Promise of 'Westworld': HBO Could Have Its Next Great Show on Its Hands
Not long ago, HBO was considered the most prestigious, most intelligent, most risk-taking network on television. But recent trouble—the low ratings and bad reviews for the $100 million series “Vinyl,” the presumed demise of the once-promising “True Detective” anthology, the likely implosion of two David Fincher productions, delays on a project by Steve McQueen—alongside the indomitable rise of Amazon and Netflix, has HBO in an awkward place. What the network really needs, after all this, is another “Game of Thrones.”
For months now, “Westworld” has been another one of those sore points. After production was delayed in December, some worried the science-fiction-western would be pushed all the way to 2017. But during Sunday night’s “GoT,” its new trailer—HBO’s hope for its next big, sexed-up, violent show—dropped, and so far the reception seems enthusiastic.
“Westworld,” based loosely on a 1973 Michael Crichton film, is helmed by Jonathan Nolan, and executive produced by J.J. Abrams. Some of the excitement around it comes from the cast: Anthony Hopkins stars as a creepy doctor who designed a whacked-out amusement park stocked with androids. Ed Harris, Evan Rachel Wood, and Thandie Newton also have major roles.
By the look of the trailer, the 10-episode series will be tense, slick, and thematically related to “The Matrix,” “Ex Machina,” and “Blade Runner,” involving questions about the nature of reality and the distinctions between human beings and artificial intelligence. It also includes a huge number of shoot-'em-ups and a teasing display of a gun case that’s a bit disturbing given recent news; the series, which launches in October, could try to push the envelope on violence. Will there be room for the ideas?
For what it’s worth, the trailer shows Wood’s android quoting Shakespeare’s “Romeo and Juliet.” (“These violent delights have violent ends.”) We’re welcomed to Westworld and told that there is “no orientation, no guidebook,” and that we can be whatever we want there.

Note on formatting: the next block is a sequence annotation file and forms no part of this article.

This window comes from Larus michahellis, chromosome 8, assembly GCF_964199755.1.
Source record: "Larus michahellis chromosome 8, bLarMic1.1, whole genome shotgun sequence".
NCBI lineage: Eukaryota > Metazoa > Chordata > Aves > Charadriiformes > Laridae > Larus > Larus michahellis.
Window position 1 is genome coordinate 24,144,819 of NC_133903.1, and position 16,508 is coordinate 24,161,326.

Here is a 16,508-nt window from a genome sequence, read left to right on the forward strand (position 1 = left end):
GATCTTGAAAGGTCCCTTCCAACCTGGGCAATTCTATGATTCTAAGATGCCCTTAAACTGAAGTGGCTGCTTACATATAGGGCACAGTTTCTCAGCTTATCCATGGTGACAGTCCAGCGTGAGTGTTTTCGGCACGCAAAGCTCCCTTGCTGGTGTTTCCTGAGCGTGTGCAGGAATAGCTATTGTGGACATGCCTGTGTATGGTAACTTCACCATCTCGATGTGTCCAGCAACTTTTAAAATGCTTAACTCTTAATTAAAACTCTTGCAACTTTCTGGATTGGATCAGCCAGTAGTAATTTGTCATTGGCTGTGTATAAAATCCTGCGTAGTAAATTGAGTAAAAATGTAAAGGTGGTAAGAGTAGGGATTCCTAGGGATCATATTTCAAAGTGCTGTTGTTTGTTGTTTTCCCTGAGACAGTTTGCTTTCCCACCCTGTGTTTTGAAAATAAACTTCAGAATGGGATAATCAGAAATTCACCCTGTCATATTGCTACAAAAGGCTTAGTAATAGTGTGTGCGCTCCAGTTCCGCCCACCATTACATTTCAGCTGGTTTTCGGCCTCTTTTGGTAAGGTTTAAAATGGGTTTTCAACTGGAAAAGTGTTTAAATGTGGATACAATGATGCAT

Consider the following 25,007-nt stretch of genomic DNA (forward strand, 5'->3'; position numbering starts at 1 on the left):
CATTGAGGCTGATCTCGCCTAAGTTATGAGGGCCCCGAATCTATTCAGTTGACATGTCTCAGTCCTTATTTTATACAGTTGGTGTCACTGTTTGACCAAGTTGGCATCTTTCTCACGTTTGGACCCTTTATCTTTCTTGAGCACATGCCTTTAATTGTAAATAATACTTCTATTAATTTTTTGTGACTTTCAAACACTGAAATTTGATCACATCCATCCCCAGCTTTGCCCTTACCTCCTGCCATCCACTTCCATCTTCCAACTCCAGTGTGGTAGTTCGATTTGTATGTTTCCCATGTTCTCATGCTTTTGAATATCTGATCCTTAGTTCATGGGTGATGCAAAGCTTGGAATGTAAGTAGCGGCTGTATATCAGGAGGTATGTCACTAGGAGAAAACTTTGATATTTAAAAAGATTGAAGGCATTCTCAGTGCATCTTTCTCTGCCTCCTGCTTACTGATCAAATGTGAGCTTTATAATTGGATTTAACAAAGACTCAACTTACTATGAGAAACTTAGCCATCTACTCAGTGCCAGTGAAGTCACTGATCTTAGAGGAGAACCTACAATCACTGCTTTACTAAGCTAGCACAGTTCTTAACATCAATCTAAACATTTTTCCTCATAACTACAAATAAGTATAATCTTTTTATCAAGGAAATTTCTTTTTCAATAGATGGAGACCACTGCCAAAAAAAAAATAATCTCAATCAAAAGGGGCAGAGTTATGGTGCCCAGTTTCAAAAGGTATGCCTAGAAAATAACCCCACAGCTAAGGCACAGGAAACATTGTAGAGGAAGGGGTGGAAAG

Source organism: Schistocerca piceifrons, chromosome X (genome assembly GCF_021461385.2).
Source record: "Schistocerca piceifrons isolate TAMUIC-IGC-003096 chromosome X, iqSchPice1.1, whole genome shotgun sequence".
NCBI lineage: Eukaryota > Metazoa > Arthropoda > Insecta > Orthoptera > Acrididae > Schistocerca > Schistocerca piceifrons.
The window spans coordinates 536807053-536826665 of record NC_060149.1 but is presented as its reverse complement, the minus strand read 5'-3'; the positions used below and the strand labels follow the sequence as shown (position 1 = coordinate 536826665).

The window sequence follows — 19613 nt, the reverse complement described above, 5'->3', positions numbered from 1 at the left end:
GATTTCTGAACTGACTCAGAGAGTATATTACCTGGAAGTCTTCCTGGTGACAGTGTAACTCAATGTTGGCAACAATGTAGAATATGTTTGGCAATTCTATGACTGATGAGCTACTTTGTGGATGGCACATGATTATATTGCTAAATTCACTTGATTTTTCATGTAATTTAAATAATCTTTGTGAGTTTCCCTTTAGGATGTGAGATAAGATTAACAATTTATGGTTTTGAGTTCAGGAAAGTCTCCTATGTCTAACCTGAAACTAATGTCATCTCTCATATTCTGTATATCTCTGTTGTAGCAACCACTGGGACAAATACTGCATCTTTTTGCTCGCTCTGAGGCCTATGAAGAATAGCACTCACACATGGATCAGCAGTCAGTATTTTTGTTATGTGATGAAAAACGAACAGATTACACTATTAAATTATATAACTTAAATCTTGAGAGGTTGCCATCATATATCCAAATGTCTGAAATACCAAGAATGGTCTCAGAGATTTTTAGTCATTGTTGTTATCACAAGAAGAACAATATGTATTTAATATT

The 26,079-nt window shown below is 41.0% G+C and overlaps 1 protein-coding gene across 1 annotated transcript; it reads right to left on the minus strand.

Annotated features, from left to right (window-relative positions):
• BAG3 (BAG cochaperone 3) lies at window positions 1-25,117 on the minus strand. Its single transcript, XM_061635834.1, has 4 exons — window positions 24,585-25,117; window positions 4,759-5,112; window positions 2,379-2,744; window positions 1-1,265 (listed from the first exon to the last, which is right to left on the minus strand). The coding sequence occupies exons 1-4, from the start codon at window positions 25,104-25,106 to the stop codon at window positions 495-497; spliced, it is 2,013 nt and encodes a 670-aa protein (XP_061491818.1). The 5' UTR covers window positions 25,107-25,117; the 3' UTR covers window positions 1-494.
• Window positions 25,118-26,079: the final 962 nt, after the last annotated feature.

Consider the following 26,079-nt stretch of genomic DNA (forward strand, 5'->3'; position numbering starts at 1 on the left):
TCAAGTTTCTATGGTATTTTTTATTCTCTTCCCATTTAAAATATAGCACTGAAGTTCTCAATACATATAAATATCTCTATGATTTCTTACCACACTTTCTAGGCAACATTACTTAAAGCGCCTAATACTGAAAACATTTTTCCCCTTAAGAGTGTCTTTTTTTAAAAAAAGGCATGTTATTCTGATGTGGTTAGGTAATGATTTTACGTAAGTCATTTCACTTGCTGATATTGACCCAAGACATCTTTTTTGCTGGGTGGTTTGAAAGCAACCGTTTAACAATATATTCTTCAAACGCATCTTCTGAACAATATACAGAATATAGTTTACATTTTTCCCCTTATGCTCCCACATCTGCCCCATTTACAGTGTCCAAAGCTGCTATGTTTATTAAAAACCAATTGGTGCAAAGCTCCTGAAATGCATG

Nolan is the creator of “Person of Interest” and has worked with his brother Christopher Nolan on “The Dark Knight” movies and “Interstellar”; his short story provided the basis for “Memento.” Some sharp people are involved on the writing end, including novelist Charles Yu, author of “How to Live Safely in a Science Fictional Universe.”
Watching the very confidently directed trailer, it’s hard to think of this as a troubled production. So what happened? It sounds like it was the network’s rigor. “Nothing that I have done prepared me for the sheer avalanche [of production requirements],” Nolan told io9:
"The truth is, what we’re doing there is a 10-hour movie. It’s not really a TV series. When they say ‘It’s not TV, it’s HBO,’ they’re really not kidding…. We’re doing a period Western, and a science fiction [movie]. Basically, we’re shooting ‘Alien,’ ‘Days of Heaven’ and ‘Unforgiven’ simultaneously, and then cutting them all together… It’s just a massive, massive undertaking."
The theme park in the original Crichton movie had three sections—Medieval World, Roman World, and West World. The film shows what happens when the robots (including Yul Brynner!) go crazy and start killing the park’s visitors.
The HBO version is a little different, seeming to concentrate on the androids. “Westworld is a dark odyssey about the dawn of artificial consciousness and the evolution of sin,” the network’s description reads. “Set at the intersection of the near future and the reimagined past, it explores a world in which every human appetite, no matter how noble or depraved, can be indulged.”
HBO programming president Michael Lombardo has emphasized the difference between the film and the series. “[With] the film … you were very invested in one particular group of humans that were enjoying the park and their experience with the robots,” he said at last summer’s press tour after showing the series’ first trailer. “This is not that. This is very much told from the POV of the robots. The corporate world’s as dimensionalized as the park. And I think the visitors to the park are really not the primary focus of our show at all. So again, without giving more than that away, I think all I can say is only one character that you saw in the clip is a visitor to the park.”
In other words, we could be in Philip K. Dick territory here, delving into the philosophy and psychology of A.I., as “Westworld” bounces between action and investigating what it means to be human. It could end up a violent, pretentious mess. If the show gets the balance right, this could be just what HBO, and audiences who’ve been salivating over the idea of a high-toned “Westworld” series, could be waiting for.